Every now and again, a new piece of music comes along that seems to have an unusually timeless quality. For me at least, it’s often something that combines elements which are distinctly modern with others which are centuries old. I suppose the most obvious examples that spring to mind are certain works by Arvo Pärt and the three albums (Officium, Mnemosyne, and Officium Novum) in which the Hilliard Ensemble were joined by saxophonist Jan Garbarek on pieces going back as far as the thirteenth century. (Actually, thinking about the way my musical tastes have developed over the years, I realise I may always have been interested in this kind of encounter of musics from different eras; in my teens I was big on bands like Procol Harum, King Crimson and Renaissance.)
Of course, it’s not only Pärt who has drawn heavily on the music of the past; most composers are pretty open about the ideas, techniques, motifs and phrases they borrow from their antecedents. Occasionally, as with someone like John Adams, the borrowings can be very upfront; in other cases, as with someone like Harrison Birtwistle, they are virtually indiscernible to anyone (like me) with only a very rudimentary grasp of musical theory and syntax. But this engagement with the music of the past is not always about quotation anyway; more often it seems simply to be a question of composing with an eye – or an ear? – on tradition.
All of which is by way of preamble to some brief words on two recent albums to which I’ve been listening rather a lot over the past month. Both are choral pieces by contemporary composers; both have a strong spiritual thrust – though in neither case was that a problem for this particular atheist. I was more concerned with the music itself, which in each instance was both fascinating and often very lovely.
The first, entitled The Fifth Century, features music by Gavin Bryars, a British composer I knew mainly from the works he and Brian Eno released on the marvellous but short-lived Obscure Records back in the 70s: most memorably Jesus’ Blood Never Failed Me Yet and The Sinking of the Titanic, both somewhat minimalist pieces (for want of a better description) that stand up well today. The Fifth Century, however, came as a surprise, since it’s very different; it seems Bryars has been especially interested in writing for the human voice in recent years, and the new album features the long, seven-part titular piece for choir and saxophone quartet, and Two Love Songs, a cappella settings of a couple of Petrarch poems for female choir.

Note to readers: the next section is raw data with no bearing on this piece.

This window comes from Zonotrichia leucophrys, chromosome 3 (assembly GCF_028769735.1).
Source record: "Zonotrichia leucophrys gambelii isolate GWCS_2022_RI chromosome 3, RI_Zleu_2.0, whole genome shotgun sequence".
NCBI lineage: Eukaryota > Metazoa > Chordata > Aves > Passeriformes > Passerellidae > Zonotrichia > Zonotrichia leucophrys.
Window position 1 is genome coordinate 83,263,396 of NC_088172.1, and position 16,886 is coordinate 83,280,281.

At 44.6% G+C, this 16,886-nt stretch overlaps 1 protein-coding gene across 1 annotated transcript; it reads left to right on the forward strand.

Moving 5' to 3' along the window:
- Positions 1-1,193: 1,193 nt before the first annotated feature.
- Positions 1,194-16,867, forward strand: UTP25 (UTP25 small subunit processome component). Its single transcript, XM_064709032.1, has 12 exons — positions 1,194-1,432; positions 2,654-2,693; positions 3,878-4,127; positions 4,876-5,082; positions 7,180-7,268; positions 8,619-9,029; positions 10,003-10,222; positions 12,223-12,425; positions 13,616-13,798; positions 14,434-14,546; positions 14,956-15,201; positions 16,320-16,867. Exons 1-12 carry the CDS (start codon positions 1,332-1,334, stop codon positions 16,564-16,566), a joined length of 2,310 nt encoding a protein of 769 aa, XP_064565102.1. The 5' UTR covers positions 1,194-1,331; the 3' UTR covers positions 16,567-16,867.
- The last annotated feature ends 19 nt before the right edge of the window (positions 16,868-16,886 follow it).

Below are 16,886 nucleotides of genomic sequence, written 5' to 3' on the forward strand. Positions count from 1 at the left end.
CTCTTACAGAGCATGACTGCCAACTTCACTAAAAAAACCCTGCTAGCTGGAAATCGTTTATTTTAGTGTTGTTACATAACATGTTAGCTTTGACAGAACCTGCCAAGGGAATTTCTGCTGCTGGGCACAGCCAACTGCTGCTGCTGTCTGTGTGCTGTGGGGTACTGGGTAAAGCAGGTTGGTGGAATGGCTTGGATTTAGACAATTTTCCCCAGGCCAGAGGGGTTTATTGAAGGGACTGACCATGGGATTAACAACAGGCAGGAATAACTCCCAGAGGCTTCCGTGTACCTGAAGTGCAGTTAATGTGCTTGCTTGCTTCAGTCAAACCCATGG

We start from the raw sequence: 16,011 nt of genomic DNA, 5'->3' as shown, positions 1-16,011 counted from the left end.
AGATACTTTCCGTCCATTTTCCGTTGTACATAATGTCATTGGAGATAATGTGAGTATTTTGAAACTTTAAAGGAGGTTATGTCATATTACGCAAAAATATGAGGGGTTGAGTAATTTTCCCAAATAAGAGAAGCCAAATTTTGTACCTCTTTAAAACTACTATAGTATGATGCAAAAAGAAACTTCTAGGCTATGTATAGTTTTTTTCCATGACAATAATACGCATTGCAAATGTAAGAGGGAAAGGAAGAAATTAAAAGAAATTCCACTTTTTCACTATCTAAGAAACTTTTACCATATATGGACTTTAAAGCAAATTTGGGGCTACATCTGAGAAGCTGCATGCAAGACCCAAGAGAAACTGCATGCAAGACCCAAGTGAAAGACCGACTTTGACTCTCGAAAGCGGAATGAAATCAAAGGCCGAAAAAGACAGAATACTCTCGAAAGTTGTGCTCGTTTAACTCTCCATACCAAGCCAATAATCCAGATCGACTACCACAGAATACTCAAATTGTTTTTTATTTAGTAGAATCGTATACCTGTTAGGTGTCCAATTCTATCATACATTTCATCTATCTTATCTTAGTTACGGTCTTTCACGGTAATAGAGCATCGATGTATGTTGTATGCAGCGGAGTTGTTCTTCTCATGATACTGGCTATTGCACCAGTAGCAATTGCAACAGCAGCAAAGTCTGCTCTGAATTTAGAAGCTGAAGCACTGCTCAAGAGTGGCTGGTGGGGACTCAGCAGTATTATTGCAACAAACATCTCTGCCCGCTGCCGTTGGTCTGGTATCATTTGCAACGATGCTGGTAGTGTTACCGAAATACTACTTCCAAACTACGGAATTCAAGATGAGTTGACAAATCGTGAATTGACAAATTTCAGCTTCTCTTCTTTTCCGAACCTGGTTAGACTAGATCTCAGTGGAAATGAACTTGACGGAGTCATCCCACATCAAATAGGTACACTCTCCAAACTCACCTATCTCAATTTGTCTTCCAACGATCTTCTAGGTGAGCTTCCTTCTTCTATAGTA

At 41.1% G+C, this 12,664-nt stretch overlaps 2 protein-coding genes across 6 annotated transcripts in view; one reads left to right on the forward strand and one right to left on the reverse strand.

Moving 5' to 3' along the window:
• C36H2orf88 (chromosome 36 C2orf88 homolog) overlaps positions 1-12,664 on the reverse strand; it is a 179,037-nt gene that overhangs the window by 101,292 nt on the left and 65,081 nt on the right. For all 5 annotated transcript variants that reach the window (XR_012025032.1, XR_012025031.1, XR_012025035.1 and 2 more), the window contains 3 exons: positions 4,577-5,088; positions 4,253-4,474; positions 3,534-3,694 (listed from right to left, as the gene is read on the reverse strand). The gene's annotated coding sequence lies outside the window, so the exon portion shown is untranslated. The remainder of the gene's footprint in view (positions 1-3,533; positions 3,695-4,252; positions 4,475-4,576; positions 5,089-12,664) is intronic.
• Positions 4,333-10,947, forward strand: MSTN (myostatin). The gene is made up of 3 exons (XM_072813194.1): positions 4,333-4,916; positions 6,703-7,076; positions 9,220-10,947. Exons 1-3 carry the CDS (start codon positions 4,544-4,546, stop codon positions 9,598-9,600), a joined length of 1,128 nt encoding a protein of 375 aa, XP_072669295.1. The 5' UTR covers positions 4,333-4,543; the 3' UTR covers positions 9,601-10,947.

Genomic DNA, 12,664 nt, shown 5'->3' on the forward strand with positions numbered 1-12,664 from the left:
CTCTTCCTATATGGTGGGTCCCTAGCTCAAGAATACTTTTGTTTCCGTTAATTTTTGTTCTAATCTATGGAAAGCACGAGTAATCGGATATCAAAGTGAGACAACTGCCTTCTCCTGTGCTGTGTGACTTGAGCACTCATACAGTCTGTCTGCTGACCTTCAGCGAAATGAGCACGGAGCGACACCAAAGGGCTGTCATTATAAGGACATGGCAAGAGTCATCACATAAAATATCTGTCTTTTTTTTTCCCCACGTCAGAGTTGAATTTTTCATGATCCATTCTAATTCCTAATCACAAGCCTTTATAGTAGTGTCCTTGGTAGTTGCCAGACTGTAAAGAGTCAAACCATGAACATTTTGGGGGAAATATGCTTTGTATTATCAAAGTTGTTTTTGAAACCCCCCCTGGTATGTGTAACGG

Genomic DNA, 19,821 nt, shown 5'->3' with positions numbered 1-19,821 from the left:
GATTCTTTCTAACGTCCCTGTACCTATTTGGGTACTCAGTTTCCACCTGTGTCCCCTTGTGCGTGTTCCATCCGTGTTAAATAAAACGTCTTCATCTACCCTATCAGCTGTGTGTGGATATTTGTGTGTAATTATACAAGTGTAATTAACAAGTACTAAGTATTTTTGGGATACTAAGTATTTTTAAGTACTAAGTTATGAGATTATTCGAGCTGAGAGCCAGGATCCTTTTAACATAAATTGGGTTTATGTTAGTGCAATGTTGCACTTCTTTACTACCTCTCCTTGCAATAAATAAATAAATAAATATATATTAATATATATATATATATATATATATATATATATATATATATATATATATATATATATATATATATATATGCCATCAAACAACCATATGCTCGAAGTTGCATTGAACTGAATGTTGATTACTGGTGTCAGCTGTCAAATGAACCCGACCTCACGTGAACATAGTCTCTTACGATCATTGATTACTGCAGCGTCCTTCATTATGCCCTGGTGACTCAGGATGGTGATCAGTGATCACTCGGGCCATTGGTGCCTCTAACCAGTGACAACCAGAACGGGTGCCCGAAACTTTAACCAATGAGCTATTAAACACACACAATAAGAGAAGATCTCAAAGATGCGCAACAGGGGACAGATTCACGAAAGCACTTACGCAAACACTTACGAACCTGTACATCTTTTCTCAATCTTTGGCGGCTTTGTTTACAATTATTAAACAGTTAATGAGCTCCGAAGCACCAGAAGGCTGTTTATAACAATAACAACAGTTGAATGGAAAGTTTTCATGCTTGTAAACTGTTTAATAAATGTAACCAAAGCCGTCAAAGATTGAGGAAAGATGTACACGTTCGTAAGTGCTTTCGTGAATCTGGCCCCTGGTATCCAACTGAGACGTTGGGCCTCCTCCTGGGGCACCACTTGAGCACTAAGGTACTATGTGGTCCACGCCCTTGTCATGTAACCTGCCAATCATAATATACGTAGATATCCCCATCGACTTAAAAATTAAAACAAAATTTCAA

Though saxes feature in the main piece, any resemblance to the Officium records is faint. Here the horns are less ornate than Garbarek’s (and not improvisational): more subdued, more closely integrated with the choir’s voices in the drifting harmonic colours of the piece, which is a haunting, sometimes sombre, sometimes uplifting setting of words by the 17th-century mystic Thomas Traherne. The singing and playing, respectively by The Crossing and the PRISM Saxophone Quartet, are immaculate, and at its ethereal best the piece has the slowly floating, bestilled loveliness of something like Pärt’s Solfeggio or Nunc Dimittis. You can listen to a little of it here.
The other album, Requiem, is a piece of almost 100 minutes by a young Catalan composer, Bernat Vivancos, with whom I wasn’t at all familiar, though I’ve since learned that a previous CD of his work entitled Blanc won him many admirers upon its release in 2013. Certainly, Requiem – which Vivancos wrote in memory of his father – suggests he is a composer capable of writing music that is at once highly accessible and often very beautiful. Though most of the piece’s eight movements offer a slow, serene contemplation of life, death and transcendence sung by a mixed choir, there are also subtle, sometimes surprisingly atonal contributions by a solo cello and cello quartet (particularly in the movement entitled Lasciatemi Morire, which deals with the approach and experience of death), and by an accordion and percussion. The music, set to an imaginative range of texts, is reminiscent sometimes of plainsong, sometimes of far more modern work. (Górecki’s Amen is one piece that came to mind, though the Vivancos is generally rather richer in texture.)
In places, the dense chromatic vocal clusters even recall Ligeti, though there is little of his urgent tension; that said, there are moments of huge intensity, while Vivancos’ pleasingly fertile variations on a recurrent motif of three descending notes are typical of the piece’s deceptive simplicity. What’s impressive is that while one may discern, here and there, strange echoes of other composers, Vivancos has managed to give us a work which in the end isn’t quite like anything else. The Latvian Radio Choir under Sigvards Klava, benefitting from a superb high definition recording, do him proud; I was transfixed by the purity of both music and sound the first time I heard the CD, and I’ve played it many times since. If you too occasionally feel like listening to music that feels timeless, you might like to check some of it out here.
Gavin Bryars’ The Fifth Century is available on ECM. Bernat Vivancos’ Requiem is available on Neu Records.